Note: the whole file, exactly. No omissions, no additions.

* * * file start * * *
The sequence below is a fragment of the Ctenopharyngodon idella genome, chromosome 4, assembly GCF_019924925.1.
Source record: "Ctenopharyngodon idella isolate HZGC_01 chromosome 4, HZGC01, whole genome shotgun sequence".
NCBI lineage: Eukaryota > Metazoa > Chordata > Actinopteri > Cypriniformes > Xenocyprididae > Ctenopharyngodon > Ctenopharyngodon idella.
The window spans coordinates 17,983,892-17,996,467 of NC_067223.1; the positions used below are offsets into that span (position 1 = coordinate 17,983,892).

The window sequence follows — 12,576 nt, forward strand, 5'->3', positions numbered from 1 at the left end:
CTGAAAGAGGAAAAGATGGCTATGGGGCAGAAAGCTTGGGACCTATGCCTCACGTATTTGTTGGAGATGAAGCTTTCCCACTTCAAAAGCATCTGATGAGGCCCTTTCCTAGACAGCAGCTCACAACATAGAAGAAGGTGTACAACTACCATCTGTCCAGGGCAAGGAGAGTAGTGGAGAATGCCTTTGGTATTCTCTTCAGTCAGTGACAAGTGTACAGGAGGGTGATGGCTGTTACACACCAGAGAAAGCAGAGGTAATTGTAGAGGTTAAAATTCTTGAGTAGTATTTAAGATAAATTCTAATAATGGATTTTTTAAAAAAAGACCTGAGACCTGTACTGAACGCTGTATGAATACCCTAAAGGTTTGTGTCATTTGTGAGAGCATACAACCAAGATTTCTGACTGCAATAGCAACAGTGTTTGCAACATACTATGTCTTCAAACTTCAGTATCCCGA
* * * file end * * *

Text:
The sequence below is a fragment of the Ctenopharyngodon idella genome, chromosome 4, assembly GCF_019924925.1.
Source record: "Ctenopharyngodon idella isolate HZGC_01 chromosome 4, HZGC01, whole genome shotgun sequence".
NCBI lineage: Eukaryota > Metazoa > Chordata > Actinopteri > Cypriniformes > Xenocyprididae > Ctenopharyngodon > Ctenopharyngodon idella.
The window spans coordinates 17,983,892-17,996,467 of NC_067223.1; the positions used below are offsets into that span (position 1 = coordinate 17,983,892).

The window sequence follows — 12,576 nt, forward strand, 5'->3', positions numbered from 1 at the left end:
CTGAAAGAGGAAAAGATGGCTATGGGGCAGAAAGCTTGGGACCTATGCCTCACGTATTTGTTGGAGATGAAGCTTTCCCACTTCAAAAGCATCTGATGAGGCCCTTTCCTAGACAGCAGCTCACAACATAGAAGAAGGTGTACAACTACCATCTGTCCAGGGCAAGGAGAGTAGTGGAGAATGCCTTTGGTATTCTCTTCAGTCAGTGACAAGTGTACAGGAGGGTGATGGCTGTTACACACCAGAGAAAGCAGAGGTAATTGTAGAGGTTAAAATTCTTGAGTAGTATTTAAGATAAATTCTAATAATGGATTTTTTAAAAAAAGACCTGAGACCTGTACTGAACGCTGTATGAATACCCTAAAGGTTTGTGTCATTTGTGAGAGCATACAACCAAGATTTCTGACTGCAATAGCAACAGTGTTTGCAACATACTATGTCTTCAAACTTCAGTATCCCGA